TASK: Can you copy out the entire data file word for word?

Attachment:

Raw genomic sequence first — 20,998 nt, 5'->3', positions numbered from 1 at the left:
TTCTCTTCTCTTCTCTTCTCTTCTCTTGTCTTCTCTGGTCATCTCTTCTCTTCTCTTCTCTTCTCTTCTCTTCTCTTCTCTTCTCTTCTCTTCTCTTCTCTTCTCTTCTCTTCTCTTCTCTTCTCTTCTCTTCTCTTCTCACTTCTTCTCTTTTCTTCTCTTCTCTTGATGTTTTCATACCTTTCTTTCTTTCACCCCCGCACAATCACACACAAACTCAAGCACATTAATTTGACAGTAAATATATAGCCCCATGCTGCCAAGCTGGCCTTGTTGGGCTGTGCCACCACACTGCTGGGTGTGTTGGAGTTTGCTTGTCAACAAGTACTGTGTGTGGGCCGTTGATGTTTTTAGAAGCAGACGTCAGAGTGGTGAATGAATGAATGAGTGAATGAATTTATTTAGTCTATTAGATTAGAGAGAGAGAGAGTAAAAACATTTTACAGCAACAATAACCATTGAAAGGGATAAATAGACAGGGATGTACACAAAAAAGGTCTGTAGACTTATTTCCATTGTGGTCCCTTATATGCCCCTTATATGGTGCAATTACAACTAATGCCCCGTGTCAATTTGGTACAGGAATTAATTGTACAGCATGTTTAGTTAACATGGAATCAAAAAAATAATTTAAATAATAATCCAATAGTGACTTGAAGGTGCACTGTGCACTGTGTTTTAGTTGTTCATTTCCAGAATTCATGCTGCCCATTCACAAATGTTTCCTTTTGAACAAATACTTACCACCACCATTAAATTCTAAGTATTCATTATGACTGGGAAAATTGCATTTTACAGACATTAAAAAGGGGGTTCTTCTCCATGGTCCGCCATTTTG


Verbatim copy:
Raw genomic sequence first — 20,998 nt, 5'->3', positions numbered from 1 at the left:
TTCTCTTCTCTTCTCTTCTCTTCTCTTGTCTTCTCTGGTCATCTCTTCTCTTCTCTTCTCTTCTCTTCTCTTCTCTTCTCTTCTCTTCTCTTCTCTTCTCTTCTCTTCTCTTCTCTTCTCTTCTCTTCTCTTCTCTTCTCACTTCTTCTCTTTTCTTCTCTTCTCTTGATGTTTTCATACCTTTCTTTCTTTCACCCCCGCACAATCACACACAAACTCAAGCACATTAATTTGACAGTAAATATATAGCCCCATGCTGCCAAGCTGGCCTTGTTGGGCTGTGCCACCACACTGCTGGGTGTGTTGGAGTTTGCTTGTCAACAAGTACTGTGTGTGGGCCGTTGATGTTTTTAGAAGCAGACGTCAGAGTGGTGAATGAATGAATGAGTGAATGAATTTATTTAGTCTATTAGATTAGAGAGAGAGAGAGTAAAAACATTTTACAGCAACAATAACCATTGAAAGGGATAAATAGACAGGGATGTACACAAAAAAGGTCTGTAGACTTATTTCCATTGTGGTCCCTTATATGCCCCTTATATGGTGCAATTACAACTAATGCCCCGTGTCAATTTGGTACAGGAATTAATTGTACAGCATGTTTAGTTAACATGGAATCAAAAAAATAATTTAAATAATAATCCAATAGTGACTTGAAGGTGCACTGTGCACTGTGTTTTAGTTGTTCATTTCCAGAATTCATGCTGCCCATTCACAAATGTTTCCTTTTGAACAAATACTTACCACCACCATTAAATTCTAAGTATTCATTATGACTGGGAAAATTGCATTTTACAGACATTAAAAAGGGGGTTCTTCTCCATGGTCCGCCATTTTG